Ishinomaki. A place with such heart that I will always come back.
As we approached Ishinomaki Station, we starting recalling the memories of these streets, these places. Images of the Kawabiraki Festival last year flashed across our minds. Even from the outskirts of Ishinomaki, it was clear that so much work had been done since we were last here, the piles of debris and boats and cars removed.
Getting off the bus, a familiar face welcomed us and drove us to It’s Not Just Mud (INJM) headquarters. Starting off as an ad hoc group of volunteers wanting to do more on the grounds of Ishinomaki’s Senshu University, the group has now attained NPO status and works from two houses that were damaged in the tsunami and set for demolition. INJM volunteers repaired the houses to make them liveable again and the owners kindly donated the houses for use as a volunteer base.
The main house has its reminders of what took place there but it is as homely as they come. Lovely meals are prepared every night and everyone pitches in with the household chores. The number of returnee volunteers will give you a sense of the wonderful experiences to be had here. Once you have been here, you become part of the family.
Unfortunately, it was a short stay for us this time, just two working days. However, we were grateful to have the opportunity to get up there again. We spent those days in Funakoshi where we were assisting with the process of accessory making and other forms of income generation. If you have read my previous posts about the situation of the fishing industry in Kobuchihama and Koamikurahama, you will know how severely affected it was. With the loss of so many jobs, many fishermen are seeking other means of income generation to get by. Funakoshi is an excellent example of people coming together and making the best of what they have available to them.
Ogatsu is a town within Ishinomaki City and is well-known for its Ogatsu stone. The roofs of many homes were tiled with this beautiful stone quarried from the local Kitakami mountain. With so many houses destroyed by the tsunami, these roof tiles lay shattered across Ishinomaki. Instead of adding them to the piles and piles of tsunami debris that remain in temporary dumps, a small group of fishermen and their wives are collecting these otherwise unusable, broken roof tiles and transforming them into pretty accessories such as necklaces and key chains, as well as larger pieces to display in your home or garden.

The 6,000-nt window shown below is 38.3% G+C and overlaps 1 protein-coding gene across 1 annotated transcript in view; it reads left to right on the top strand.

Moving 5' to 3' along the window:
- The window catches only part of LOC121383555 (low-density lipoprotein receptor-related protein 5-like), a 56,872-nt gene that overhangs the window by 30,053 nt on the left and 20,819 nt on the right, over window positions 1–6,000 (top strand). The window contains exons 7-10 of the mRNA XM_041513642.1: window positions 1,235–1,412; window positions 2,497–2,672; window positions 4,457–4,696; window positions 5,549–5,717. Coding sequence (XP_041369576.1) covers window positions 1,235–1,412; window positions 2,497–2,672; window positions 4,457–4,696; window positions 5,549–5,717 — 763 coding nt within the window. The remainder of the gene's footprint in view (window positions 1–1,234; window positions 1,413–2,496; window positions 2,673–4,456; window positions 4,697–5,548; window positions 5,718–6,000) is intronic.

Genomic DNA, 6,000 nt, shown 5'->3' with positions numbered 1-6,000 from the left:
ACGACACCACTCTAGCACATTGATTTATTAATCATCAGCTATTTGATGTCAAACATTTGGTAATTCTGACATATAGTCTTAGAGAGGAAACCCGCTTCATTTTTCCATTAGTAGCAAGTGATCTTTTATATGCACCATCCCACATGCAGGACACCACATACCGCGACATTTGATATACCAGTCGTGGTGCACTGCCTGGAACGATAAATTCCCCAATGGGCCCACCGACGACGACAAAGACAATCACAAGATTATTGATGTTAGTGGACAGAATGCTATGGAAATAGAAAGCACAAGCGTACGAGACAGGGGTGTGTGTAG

Using a former school building that remains standing as a base, the fishermen sit in a makeshift working area downstairs, breaking the stone into smaller pieces, filing them down and drilling holes for the chain. Hai and a few other volunteers were helping the local men smooth the sharp edges. Then they are washed and dried and sent upstairs where the women who have become known as the “Funakoshi Ladies” paint, polish and make woven chains to attach to the stone amulets.
The women are very talented, making some very intricate and unique designs. The men assist with designs too once they have prepared enough stones to keep them going for a while. Mostly drawing what they know best, images of fish and the sea.
The ladies had received an order for two thousand amulets from France. There was a set design, these stones were to be unpainted and with a gold colored plate with the word “Merci”. Being a huge task for this small group of women, four of us went upstairs and assisted them with preparing this order so they could continue painting other orders they had received and for general sale.